I come to Mr Ndlovu. He has pulmonary TB and cryptococcal meningitis and is doing very well on intravenous antibiotics. He has HIV that’s for sure, but he is adamant that he is not interested in voluntary testing and counselling (VCT). I begin my catechism: “TB and HIV are twins — amawele. If we treat only one, the other will get you in the end.” How tired the staff must be of my high-frequency rant. But this I have to do. I cannot leave HIV out of the equation.

Next to Mr Ndlovu is a young boy who has undergone VCT and had the soldiers of his immune system counted (CD4 count). But, strangely, he doesn’t want to have adherence sessions to learn about HIV and access ARVs. “I don’t like pills,” he says. “Why don’t you go to the ARV clinic?” I exhort. “You’ll see how the sick people are becoming strong and beautiful again. Many people are now getting so fat we are telling them to diet.” I am full of zeal on this point because it’s true. But, he’s not interested in beauty or strength or pills. Exasperated, I tell him to go to a traditional healer and discharge him. But, the next day he is still there like a reproach. “I have no money to go home,” he says.

I used to teach captive and reluctant children. I hated the nag I became. I’m her again. I thought this would be different. I thought patients would actively seek medical assistance and I would generously dish it out.

Themba, the next patient, has a problem with vomiting. Like so many of his ward fellows. Almost daily, I am adding drugs to the blue ward prescription chart — three ARVs, three TB drugs, vitamins and analgesia. Ten drugs in all. Throwing a pill at every problem is the best I can do. Now, his stomach has revolted. I will have to add Maxolon intramuscularly.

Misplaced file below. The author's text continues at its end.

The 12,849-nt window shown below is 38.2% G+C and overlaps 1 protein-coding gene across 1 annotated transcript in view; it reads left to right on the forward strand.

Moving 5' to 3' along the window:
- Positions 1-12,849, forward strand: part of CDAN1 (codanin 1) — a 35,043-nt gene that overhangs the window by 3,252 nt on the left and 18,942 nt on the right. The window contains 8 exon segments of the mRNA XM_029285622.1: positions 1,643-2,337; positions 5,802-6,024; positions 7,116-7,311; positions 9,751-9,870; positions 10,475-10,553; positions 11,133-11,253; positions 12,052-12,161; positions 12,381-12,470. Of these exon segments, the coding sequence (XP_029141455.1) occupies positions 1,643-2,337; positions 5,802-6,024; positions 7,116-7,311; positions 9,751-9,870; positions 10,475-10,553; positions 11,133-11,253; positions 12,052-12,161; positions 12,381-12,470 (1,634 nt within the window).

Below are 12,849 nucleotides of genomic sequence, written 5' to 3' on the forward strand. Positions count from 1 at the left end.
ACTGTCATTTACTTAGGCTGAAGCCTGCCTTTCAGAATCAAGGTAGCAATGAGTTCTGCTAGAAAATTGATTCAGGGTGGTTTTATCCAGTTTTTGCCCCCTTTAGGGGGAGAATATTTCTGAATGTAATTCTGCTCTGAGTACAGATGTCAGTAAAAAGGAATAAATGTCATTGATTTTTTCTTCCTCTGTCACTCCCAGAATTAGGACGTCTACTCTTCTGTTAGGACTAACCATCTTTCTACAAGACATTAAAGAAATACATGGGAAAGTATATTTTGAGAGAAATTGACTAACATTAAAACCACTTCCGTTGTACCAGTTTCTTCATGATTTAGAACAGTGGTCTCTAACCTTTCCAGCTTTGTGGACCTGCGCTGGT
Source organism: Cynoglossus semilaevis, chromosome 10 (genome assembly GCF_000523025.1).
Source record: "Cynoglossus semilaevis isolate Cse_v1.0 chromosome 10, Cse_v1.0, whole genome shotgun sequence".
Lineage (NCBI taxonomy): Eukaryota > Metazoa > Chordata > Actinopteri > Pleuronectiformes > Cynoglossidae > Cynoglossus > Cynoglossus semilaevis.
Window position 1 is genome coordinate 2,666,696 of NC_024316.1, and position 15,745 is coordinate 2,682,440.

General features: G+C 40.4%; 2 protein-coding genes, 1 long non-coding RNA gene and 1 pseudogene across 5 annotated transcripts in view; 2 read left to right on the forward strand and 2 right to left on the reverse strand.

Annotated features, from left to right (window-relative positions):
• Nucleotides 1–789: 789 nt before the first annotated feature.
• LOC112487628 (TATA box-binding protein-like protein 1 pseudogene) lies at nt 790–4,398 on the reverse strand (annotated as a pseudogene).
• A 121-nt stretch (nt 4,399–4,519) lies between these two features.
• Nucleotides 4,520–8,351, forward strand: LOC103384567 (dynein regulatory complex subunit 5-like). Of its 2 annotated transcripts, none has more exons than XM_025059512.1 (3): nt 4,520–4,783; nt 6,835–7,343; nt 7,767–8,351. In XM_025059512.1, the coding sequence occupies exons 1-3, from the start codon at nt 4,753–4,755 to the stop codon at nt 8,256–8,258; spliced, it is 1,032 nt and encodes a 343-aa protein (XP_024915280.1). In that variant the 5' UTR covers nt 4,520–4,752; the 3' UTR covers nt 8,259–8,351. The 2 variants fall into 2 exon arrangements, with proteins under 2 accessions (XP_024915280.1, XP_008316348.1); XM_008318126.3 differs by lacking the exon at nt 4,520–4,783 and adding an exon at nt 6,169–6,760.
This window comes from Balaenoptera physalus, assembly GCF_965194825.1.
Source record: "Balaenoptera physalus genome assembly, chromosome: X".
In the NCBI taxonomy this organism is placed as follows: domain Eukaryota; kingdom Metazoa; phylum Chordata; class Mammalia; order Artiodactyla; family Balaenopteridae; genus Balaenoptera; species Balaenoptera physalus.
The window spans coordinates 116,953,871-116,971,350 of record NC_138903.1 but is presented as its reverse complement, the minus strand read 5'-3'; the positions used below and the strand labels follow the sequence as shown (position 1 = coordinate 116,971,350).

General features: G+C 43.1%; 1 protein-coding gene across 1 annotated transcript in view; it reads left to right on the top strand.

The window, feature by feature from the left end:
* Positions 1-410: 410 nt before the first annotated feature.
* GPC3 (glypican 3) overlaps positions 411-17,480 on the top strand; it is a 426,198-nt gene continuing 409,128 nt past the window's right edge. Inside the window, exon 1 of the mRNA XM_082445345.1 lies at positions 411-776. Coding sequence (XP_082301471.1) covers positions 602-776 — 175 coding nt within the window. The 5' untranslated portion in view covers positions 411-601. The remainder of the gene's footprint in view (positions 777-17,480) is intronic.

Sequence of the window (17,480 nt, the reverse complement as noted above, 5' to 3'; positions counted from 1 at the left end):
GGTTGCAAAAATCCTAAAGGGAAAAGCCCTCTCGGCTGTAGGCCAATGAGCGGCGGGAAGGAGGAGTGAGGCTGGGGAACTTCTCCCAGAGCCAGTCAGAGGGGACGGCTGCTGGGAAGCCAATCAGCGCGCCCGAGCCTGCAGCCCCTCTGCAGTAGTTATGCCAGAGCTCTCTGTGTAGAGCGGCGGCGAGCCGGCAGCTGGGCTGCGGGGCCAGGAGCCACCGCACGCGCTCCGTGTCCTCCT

Sitting in a wheelchair is a patient transferred in from male ward with swollen legs. My colleagues are quick to pounce on a stray acid fast bacillus (AFB) trapped in mucous, or a para-aortic node spied on an ultrasound. This means the patient can be tiddlywinked to TB ward leaving me to deal with the confusion, the anaemia and the deep-vein thrombosis. Pointless being resentful. There is relentless pressure on their beds and mine. I keep discharging patients who are sent home to be recycled back via out-patients to TB ward.

We move our trolley on to a patient who has a favoured bed — bathed in brilliant sunshine. Germicidal, sunshine was recognised as a big gun against the bacilli and the early TB sanatoria had many windows. We seem to have forgotten this. He has recovered from his delirium and I encourage the nurses to begin his mobilisation. “But he can’t walk, doctor. He has weak legs.”

“Phakamisa imilenze yakho,” I command. No go. Heart sinks. Tracking down a diagnosis (myopathy, myelitis, spinal TB …) means doing a neuro exam, getting spinal x-rays and perhaps even CT scans and MRIs in distant hospitals. Transport problem again.

Sometimes, on closer examination, weak legs are actually painful feet. Easier to deal with. Sometimes weak legs are part of a general weakness — a weakness of the spirit, a renunciation.

The last patient, Mr Khumalo, is a 50-year-old man staring at the walls with an air of stolid resignation. He is sitting out an eight-week course of Streptomycin injections as AFBs have been found in his sputum after six months of TB treatment. It’ll take up to six weeks to culture the bacilli to find out if he has MDR. The germs are insidious and fastidious, and some of them replicate terribly slowly. The sloths of the microbial world. This makes TB difficult to cure. Some say never. Some say they can — like the HI virus — remain in sequestered places in the body,

forever.

My last duty of the ward round is to sign the death certificates. Two folders today, bearing ominous little green cards signifying that bodies and souls have parted company. I leave the ward for the ARV clinic. Place of merry chatter and hope.

JENNY ROBERTS

Jenny Roberts is a medical doctor at Emmaus, a rural hospital outside Winterton. She runs TB ward and also works in outpatients, ARV and satellite clinics. Roberts trained at Groote Schuur and worked in day hospitals and Conradie Hospital in Cape Town before moving to KwaZulu-Natal, where she worked at Grey’s and Emmaus.